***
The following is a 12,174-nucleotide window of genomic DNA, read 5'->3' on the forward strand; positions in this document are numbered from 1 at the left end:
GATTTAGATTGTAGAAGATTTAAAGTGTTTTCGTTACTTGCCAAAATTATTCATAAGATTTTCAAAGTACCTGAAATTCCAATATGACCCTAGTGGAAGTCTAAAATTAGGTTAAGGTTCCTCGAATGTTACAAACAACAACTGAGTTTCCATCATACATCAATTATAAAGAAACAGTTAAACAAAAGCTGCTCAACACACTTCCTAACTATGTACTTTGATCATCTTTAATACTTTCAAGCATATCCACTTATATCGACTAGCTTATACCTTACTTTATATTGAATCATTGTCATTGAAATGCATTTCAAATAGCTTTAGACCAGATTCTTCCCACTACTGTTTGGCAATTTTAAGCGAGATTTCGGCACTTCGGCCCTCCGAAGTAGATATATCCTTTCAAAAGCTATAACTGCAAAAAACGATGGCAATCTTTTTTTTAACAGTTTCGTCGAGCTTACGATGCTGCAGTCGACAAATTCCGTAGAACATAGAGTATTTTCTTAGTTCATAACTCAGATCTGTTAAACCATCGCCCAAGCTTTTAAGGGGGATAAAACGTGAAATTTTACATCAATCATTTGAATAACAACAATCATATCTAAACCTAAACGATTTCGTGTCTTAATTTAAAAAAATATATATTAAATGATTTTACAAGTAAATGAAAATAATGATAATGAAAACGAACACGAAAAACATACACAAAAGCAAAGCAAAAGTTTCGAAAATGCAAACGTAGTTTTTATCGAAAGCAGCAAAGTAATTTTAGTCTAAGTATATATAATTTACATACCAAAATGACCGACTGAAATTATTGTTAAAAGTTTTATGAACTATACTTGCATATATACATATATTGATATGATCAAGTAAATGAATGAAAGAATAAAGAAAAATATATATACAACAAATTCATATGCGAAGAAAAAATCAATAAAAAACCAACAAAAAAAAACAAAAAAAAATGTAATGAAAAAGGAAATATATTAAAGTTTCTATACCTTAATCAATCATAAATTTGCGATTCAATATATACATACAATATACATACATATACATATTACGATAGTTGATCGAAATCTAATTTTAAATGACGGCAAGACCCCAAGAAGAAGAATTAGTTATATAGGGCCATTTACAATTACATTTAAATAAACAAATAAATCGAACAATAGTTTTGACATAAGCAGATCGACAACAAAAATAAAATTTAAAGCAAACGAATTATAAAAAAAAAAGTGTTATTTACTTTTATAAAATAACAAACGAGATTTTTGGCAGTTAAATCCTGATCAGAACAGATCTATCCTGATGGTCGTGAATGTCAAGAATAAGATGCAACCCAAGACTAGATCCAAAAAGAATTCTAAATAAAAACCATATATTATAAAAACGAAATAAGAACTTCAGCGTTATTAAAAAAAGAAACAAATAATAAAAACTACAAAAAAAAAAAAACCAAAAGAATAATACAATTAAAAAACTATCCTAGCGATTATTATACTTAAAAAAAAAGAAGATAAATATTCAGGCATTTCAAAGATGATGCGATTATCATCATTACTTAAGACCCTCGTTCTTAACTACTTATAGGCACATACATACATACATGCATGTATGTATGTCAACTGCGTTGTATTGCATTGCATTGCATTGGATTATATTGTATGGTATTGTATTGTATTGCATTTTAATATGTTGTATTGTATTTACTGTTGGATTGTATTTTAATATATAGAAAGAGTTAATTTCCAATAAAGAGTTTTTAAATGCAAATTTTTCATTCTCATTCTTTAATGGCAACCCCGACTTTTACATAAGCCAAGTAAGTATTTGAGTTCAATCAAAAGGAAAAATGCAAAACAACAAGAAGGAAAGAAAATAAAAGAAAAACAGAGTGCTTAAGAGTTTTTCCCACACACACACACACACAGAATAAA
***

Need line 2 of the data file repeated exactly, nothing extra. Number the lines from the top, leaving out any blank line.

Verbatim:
GATTTAGATTGTAGAAGATTTAAAGTGTTTTCGTTACTTGCCAAAATTATTCATAAGATTTTCAAAGTACCTGAAATTCCAATATGACCCTAGTGGAAGTCTAAAATTAGGTTAAGGTTCCTCGAATGTTACAAACAACAACTGAGTTTCCATCATACATCAATTATAAAGAAACAGTTAAACAAAAGCTGCTCAACACACTTCCTAACTATGTACTTTGATCATCTTTAATACTTTCAAGCATATCCACTTATATCGACTAGCTTATACCTTACTTTATATTGAATCATTGTCATTGAAATGCATTTCAAATAGCTTTAGACCAGATTCTTCCCACTACTGTTTGGCAATTTTAAGCGAGATTTCGGCACTTCGGCCCTCCGAAGTAGATATATCCTTTCAAAAGCTATAACTGCAAAAAACGATGGCAATCTTTTTTTTAACAGTTTCGTCGAGCTTACGATGCTGCAGTCGACAAATTCCGTAGAACATAGAGTATTTTCTTAGTTCATAACTCAGATCTGTTAAACCATCGCCCAAGCTTTTAAGGGGGATAAAACGTGAAATTTTACATCAATCATTTGAATAACAACAATCATATCTAAACCTAAACGATTTCGTGTCTTAATTTAAAAAAATATATATTAAATGATTTTACAAGTAAATGAAAATAATGATAATGAAAACGAACACGAAAAACATACACAAAAGCAAAGCAAAAGTTTCGAAAATGCAAACGTAGTTTTTATCGAAAGCAGCAAAGTAATTTTAGTCTAAGTATATATAATTTACATACCAAAATGACCGACTGAAATTATTGTTAAAAGTTTTATGAACTATACTTGCATATATACATATATTGATATGATCAAGTAAATGAATGAAAGAATAAAGAAAAATATATATACAACAAATTCATATGCGAAGAAAAAATCAATAAAAAACCAACAAAAAAAAACAAAAAAAAATGTAATGAAAAAGGAAATATATTAAAGTTTCTATACCTTAATCAATCATAAATTTGCGATTCAATATATACATACAATATACATACATATACATATTACGATAGTTGATCGAAATCTAATTTTAAATGACGGCAAGACCCCAAGAAGAAGAATTAGTTATATAGGGCCATTTACAATTACATTTAAATAAACAAATAAATCGAACAATAGTTTTGACATAAGCAGATCGACAACAAAAATAAAATTTAAAGCAAACGAATTATAAAAAAAAAAGTGTTATTTACTTTTATAAAATAACAAACGAGATTTTTGGCAGTTAAATCCTGATCAGAACAGATCTATCCTGATGGTCGTGAATGTCAAGAATAAGATGCAACCCAAGACTAGATCCAAAAAGAATTCTAAATAAAAACCATATATTATAAAAACGAAATAAGAACTTCAGCGTTATTAAAAAAAGAAACAAATAATAAAAACTACAAAAAAAAAAAAACCAAAAGAATAATACAATTAAAAAACTATCCTAGCGATTATTATACTTAAAAAAAAAGAAGATAAATATTCAGGCATTTCAAAGATGATGCGATTATCATCATTACTTAAGACCCTCGTTCTTAACTACTTATAGGCACATACATACATACATGCATGTATGTATGTCAACTGCGTTGTATTGCATTGCATTGCATTGGATTATATTGTATGGTATTGTATTGTATTGCATTTTAATATGTTGTATTGTATTTACTGTTGGATTGTATTTTAATATATAGAAAGAGTTAATTTCCAATAAAGAGTTTTTAAATGCAAATTTTTCATTCTCATTCTTTAATGGCAACCCCGACTTTTACATAAGCCAAGTAAGTATTTGAGTTCAATCAAAAGGAAAAATGCAAAACAACAAGAAGGAAAGAAAATAAAAGAAAAACAGAGTGCTTAAGAGTTTTTCCCACACACACACACACACAGAATAAA